Most Sjögren's Patients Negative For RA Antibodies


Most patients with primary Sjögren's syndrome test negative for anti-cyclic citrullinated peptide antibody and anti-keratin antibodies, in contrast to patients with rheumatoid arthritis, a new study shows.

However, primary Sjögren's syndrome should not be ruled out in patients testing positive for these antibodies, reported J. E. Gottenberg from Bicetre Hospital in Le Kremlin Bicetre, France and colleagues (Ann. Rheum. Dis. 2005;64:114-7).

The clinical manifestations of Sjögren's syndrome and rheumatoid arthritis may be very similar, and the prevalence of rheumatoid factor is the same in both conditions, noted the authors.

The study involved 134 patients who fulfilled the American-European Consensus Group criteria for primary Sjögren's syndrome, and who did not fulfill American College of Rheumatology criteria for rheumatoid arthritis.

Patients were tested for anti-cyclic citrullinated peptide (anti-CCP) antibodies using enzyme-linked immunosorbent assay, while anti-keratin antibodies (AKA) were assessed using indirect immunofluorescence. Tests were also done for rheumatoid factor and Sjögren's syndrome antibodies, and patients were clinically evaluated for the presence of synovitis and extraglandular involvement.

Radiographs of the hands and feet were taken to rule out the presence of erosions that would indicate a primary diagnosis of rheumatoid arthritis.

Ten of the patients (7.5%), tested positive for anti-CCP, and 7 (5.2%) tested positive for AKA. This compared to data from an unpublished study showing a 68.9% prevalence of anti-CCP in patients with rheumatoid arthritis by other investigators.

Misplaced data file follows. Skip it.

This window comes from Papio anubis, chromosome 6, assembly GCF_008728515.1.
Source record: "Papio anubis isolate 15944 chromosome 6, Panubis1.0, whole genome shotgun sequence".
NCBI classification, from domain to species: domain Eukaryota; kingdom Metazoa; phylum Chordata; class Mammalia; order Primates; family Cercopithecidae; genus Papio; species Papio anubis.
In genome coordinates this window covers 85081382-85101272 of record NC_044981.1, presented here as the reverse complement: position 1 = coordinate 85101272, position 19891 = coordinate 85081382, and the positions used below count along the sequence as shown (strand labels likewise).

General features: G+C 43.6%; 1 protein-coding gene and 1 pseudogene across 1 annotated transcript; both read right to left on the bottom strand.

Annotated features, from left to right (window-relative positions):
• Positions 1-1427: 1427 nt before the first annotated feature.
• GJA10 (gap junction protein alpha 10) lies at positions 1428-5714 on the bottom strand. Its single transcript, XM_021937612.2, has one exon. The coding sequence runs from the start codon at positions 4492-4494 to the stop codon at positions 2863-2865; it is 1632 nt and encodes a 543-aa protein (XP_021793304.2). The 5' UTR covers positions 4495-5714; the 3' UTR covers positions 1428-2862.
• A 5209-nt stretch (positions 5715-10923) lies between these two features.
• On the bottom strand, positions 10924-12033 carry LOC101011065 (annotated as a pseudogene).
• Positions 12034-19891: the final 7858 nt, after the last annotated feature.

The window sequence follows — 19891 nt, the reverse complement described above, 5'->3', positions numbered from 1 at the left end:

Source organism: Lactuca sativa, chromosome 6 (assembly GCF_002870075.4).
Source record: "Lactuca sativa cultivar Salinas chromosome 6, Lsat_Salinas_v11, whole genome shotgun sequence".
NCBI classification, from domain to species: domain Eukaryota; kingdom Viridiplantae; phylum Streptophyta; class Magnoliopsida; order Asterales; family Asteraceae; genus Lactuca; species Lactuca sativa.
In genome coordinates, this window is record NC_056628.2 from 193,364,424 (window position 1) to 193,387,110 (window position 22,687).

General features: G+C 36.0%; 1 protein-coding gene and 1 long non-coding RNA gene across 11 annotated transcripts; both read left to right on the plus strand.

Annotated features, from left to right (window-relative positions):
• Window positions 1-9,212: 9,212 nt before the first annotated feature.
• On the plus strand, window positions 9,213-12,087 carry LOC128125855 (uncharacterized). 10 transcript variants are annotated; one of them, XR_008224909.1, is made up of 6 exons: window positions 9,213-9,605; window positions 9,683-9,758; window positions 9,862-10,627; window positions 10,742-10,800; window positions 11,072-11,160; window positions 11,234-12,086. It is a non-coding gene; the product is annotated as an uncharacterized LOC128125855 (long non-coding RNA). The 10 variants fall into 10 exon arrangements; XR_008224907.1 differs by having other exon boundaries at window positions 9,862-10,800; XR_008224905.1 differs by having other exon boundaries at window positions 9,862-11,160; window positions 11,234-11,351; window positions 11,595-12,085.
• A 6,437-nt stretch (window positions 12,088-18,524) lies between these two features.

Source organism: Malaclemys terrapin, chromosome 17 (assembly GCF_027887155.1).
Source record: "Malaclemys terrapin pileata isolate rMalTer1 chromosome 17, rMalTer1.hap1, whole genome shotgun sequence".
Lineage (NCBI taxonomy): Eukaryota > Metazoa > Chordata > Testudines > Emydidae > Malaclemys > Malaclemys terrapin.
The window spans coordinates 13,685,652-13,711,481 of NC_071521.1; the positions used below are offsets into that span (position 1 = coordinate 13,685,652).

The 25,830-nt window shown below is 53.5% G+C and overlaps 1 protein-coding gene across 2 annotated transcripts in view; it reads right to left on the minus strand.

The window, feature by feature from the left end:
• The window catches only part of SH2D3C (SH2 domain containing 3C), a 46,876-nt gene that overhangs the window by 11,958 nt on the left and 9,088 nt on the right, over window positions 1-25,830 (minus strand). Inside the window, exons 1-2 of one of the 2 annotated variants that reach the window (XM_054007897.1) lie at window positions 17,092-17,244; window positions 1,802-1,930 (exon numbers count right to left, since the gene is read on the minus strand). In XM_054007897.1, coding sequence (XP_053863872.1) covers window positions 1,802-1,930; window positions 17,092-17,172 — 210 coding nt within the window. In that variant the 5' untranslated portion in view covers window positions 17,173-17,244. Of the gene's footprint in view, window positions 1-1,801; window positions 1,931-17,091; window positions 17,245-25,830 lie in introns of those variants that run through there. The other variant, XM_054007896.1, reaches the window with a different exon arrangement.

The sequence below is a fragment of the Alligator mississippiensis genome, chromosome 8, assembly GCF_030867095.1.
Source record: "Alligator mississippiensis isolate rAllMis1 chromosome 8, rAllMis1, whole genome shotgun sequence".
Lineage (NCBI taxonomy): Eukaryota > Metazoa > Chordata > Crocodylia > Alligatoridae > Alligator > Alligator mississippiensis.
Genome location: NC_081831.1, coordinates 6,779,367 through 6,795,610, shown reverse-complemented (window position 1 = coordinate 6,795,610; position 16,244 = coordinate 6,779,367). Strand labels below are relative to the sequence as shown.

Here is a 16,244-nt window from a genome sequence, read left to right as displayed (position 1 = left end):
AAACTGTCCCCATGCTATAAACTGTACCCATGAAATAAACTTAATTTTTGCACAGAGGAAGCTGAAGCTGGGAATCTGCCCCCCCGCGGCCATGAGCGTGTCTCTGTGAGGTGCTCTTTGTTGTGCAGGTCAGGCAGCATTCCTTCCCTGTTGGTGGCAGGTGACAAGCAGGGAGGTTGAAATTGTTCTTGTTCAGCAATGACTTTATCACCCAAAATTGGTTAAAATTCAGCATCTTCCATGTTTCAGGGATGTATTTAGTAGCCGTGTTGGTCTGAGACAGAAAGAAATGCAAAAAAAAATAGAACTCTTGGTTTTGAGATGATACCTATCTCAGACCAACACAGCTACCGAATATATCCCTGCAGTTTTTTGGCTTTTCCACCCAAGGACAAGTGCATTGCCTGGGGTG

“To our knowledge, this is the first study to analyze the prevalence of anti-CCP and AKA in a cohort of patients with primary Sjögren's syndrome,” they reported.

“Our study confirms that anti-CCP and AKA may be detected in patients with no radiographic evidence of erosions after a long follow-up.”

The possibility that patients with anti-CCP antibodies could be prone to developing rheumatoid arthritis should not be ruled out, noted the authors.

“It is known that anti-CCP can be present years before the first signs of rheumatoid arthritis. In three anti-CCP-positive patients with polysynovitis, the use of DMARDs [disease-modifying anti-rheumatic drugs] might have prevented progression to rheumatoid arthritis,” they wrote.

They recommend that anti-CCP-positive patients receive cautious clinical and radiographic follow-up to confirm that their disease does not evolve into rheumatoid arthritis.

However, the fact that the anti-CCP-positive patients had a mean disease duration of 11 years without erosions suggests that “the production of anti-CCP antibodies … could be less intimately related to the pathogenesis of rheumatoid arthritis than was previously hypothesized.”

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